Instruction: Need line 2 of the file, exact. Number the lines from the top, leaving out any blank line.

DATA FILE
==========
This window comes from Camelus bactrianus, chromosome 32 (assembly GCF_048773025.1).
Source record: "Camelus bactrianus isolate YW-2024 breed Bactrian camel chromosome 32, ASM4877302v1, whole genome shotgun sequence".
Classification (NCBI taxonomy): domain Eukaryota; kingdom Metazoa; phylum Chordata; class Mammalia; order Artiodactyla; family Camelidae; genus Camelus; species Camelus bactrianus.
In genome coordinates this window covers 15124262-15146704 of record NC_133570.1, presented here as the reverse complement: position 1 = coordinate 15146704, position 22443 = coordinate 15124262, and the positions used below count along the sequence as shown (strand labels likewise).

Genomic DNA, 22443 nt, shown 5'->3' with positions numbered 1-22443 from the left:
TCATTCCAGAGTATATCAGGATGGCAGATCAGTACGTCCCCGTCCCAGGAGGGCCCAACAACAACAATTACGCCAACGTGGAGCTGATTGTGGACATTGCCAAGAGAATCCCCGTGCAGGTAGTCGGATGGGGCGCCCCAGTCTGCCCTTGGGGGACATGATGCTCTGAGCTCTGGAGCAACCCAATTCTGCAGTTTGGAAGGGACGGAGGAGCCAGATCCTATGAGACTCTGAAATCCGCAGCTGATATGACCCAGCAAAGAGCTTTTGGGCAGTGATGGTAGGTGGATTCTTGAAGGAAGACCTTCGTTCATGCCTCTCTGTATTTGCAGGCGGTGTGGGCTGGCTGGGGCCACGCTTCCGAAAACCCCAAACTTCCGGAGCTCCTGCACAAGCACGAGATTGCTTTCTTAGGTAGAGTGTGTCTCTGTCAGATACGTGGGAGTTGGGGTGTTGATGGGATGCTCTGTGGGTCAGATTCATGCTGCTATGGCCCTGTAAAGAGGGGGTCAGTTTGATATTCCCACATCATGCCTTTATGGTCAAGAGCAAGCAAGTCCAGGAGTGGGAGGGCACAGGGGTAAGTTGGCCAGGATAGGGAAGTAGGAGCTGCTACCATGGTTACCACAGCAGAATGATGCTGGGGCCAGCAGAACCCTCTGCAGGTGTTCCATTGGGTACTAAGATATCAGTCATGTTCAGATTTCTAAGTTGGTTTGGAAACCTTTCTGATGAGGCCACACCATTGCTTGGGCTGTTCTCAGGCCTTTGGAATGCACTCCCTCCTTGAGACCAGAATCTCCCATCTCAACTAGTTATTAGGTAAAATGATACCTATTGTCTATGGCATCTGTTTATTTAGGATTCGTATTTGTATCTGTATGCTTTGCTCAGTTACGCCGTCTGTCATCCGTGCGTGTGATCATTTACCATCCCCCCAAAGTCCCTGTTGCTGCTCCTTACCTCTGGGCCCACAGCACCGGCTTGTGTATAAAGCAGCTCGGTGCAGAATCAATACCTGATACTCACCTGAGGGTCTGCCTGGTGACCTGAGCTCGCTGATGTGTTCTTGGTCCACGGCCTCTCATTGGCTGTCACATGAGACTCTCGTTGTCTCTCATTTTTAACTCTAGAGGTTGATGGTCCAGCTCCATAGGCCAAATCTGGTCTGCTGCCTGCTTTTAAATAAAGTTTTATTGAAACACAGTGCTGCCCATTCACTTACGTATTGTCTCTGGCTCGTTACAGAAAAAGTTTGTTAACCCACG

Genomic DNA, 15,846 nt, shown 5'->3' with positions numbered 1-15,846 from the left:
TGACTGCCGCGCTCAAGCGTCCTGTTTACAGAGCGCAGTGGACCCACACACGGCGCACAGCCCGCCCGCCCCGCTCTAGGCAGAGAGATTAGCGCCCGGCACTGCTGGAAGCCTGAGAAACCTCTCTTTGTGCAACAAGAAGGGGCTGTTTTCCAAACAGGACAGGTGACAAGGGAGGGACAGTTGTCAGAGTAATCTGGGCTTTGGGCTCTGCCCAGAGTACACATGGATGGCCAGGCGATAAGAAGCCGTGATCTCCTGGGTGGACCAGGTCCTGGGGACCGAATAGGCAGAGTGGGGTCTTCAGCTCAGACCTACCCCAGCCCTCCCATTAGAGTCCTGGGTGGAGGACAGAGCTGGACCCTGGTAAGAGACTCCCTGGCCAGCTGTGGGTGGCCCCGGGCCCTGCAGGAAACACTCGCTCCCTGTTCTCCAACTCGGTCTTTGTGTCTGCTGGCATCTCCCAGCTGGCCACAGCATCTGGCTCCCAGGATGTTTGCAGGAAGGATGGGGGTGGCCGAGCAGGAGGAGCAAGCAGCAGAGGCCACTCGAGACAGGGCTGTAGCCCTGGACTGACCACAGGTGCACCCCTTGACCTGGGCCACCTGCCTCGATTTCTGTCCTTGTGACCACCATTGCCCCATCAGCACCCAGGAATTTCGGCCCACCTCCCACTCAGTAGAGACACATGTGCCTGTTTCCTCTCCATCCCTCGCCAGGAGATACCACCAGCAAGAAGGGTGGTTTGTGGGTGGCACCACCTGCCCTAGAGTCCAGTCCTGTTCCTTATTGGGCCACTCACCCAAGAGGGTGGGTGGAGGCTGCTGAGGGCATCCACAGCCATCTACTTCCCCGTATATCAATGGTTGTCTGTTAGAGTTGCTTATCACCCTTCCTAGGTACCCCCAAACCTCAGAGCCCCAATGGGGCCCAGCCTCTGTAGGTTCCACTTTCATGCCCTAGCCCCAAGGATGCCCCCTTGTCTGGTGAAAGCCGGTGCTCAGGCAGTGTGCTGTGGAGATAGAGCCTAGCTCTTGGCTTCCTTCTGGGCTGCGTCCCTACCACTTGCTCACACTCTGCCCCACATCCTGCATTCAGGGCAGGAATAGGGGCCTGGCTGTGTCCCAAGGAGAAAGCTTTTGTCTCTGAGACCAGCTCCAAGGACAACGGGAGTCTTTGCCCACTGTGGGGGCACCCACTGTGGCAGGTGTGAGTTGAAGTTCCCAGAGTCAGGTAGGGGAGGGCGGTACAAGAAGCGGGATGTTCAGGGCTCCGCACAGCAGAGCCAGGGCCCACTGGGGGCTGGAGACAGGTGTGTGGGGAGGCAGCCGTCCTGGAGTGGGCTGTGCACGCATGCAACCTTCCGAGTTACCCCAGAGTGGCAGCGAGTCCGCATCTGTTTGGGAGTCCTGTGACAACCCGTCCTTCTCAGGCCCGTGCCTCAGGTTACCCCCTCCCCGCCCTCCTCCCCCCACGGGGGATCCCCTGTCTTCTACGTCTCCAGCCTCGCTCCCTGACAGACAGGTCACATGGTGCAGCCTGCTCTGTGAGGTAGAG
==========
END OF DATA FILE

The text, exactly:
Source record: "Camelus bactrianus isolate YW-2024 breed Bactrian camel chromosome 32, ASM4877302v1, whole genome shotgun sequence".